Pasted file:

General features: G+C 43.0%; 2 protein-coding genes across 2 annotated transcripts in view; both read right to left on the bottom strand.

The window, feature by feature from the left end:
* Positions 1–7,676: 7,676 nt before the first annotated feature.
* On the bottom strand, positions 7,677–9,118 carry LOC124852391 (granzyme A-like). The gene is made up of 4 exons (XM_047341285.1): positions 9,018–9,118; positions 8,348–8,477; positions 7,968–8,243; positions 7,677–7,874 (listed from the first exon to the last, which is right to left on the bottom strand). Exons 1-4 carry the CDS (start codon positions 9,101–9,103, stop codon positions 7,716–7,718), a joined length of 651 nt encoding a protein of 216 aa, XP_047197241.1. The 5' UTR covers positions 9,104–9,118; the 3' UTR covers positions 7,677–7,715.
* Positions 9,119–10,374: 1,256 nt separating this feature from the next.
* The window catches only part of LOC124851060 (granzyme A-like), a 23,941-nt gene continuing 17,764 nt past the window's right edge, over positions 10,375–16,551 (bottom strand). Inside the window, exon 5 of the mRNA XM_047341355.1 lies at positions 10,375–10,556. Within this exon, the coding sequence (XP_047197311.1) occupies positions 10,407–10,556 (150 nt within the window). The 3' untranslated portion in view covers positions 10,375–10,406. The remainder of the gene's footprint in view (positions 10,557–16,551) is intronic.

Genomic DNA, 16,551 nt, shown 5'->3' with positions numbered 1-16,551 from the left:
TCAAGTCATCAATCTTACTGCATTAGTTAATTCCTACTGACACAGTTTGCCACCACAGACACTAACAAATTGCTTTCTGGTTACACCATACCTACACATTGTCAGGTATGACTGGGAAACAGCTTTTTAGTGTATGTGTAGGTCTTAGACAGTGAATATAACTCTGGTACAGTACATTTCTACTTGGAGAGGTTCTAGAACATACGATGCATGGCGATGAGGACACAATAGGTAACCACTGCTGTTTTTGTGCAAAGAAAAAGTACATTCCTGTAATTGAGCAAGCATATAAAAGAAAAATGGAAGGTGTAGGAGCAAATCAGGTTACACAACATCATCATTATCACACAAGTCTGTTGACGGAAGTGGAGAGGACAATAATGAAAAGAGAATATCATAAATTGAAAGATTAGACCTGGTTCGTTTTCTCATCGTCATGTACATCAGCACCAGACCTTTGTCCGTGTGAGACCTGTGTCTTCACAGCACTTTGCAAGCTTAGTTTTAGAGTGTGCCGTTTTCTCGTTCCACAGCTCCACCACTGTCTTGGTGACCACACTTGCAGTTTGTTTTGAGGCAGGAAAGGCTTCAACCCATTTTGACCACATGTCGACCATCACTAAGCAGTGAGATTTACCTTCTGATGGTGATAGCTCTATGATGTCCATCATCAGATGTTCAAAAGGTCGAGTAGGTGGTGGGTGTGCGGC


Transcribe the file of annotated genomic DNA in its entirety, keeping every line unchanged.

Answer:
General features: G+C 43.0%; 2 protein-coding genes across 2 annotated transcripts in view; both read right to left on the bottom strand.

The window, feature by feature from the left end:
* Positions 1–7,676: 7,676 nt before the first annotated feature.
* On the bottom strand, positions 7,677–9,118 carry LOC124852391 (granzyme A-like). The gene is made up of 4 exons (XM_047341285.1): positions 9,018–9,118; positions 8,348–8,477; positions 7,968–8,243; positions 7,677–7,874 (listed from the first exon to the last, which is right to left on the bottom strand). Exons 1-4 carry the CDS (start codon positions 9,101–9,103, stop codon positions 7,716–7,718), a joined length of 651 nt encoding a protein of 216 aa, XP_047197241.1. The 5' UTR covers positions 9,104–9,118; the 3' UTR covers positions 7,677–7,715.
* Positions 9,119–10,374: 1,256 nt separating this feature from the next.
* The window catches only part of LOC124851060 (granzyme A-like), a 23,941-nt gene continuing 17,764 nt past the window's right edge, over positions 10,375–16,551 (bottom strand). Inside the window, exon 5 of the mRNA XM_047341355.1 lies at positions 10,375–10,556. Within this exon, the coding sequence (XP_047197311.1) occupies positions 10,407–10,556 (150 nt within the window). The 3' untranslated portion in view covers positions 10,375–10,406. The remainder of the gene's footprint in view (positions 10,557–16,551) is intronic.

Genomic DNA, 16,551 nt, shown 5'->3' with positions numbered 1-16,551 from the left:
TCAAGTCATCAATCTTACTGCATTAGTTAATTCCTACTGACACAGTTTGCCACCACAGACACTAACAAATTGCTTTCTGGTTACACCATACCTACACATTGTCAGGTATGACTGGGAAACAGCTTTTTAGTGTATGTGTAGGTCTTAGACAGTGAATATAACTCTGGTACAGTACATTTCTACTTGGAGAGGTTCTAGAACATACGATGCATGGCGATGAGGACACAATAGGTAACCACTGCTGTTTTTGTGCAAAGAAAAAGTACATTCCTGTAATTGAGCAAGCATATAAAAGAAAAATGGAAGGTGTAGGAGCAAATCAGGTTACACAACATCATCATTATCACACAAGTCTGTTGACGGAAGTGGAGAGGACAATAATGAAAAGAGAATATCATAAATTGAAAGATTAGACCTGGTTCGTTTTCTCATCGTCATGTACATCAGCACCAGACCTTTGTCCGTGTGAGACCTGTGTCTTCACAGCACTTTGCAAGCTTAGTTTTAGAGTGTGCCGTTTTCTCGTTCCACAGCTCCACCACTGTCTTGGTGACCACACTTGCAGTTTGTTTTGAGGCAGGAAAGGCTTCAACCCATTTTGACCACATGTCGACCATCACTAAGCAGTGAGATTTACCTTCTGATGGTGATAGCTCTATGATGTCCATCATCAGATGTTCAAAAGGTCGAGTAGGTGGTGGGTGTGCGGC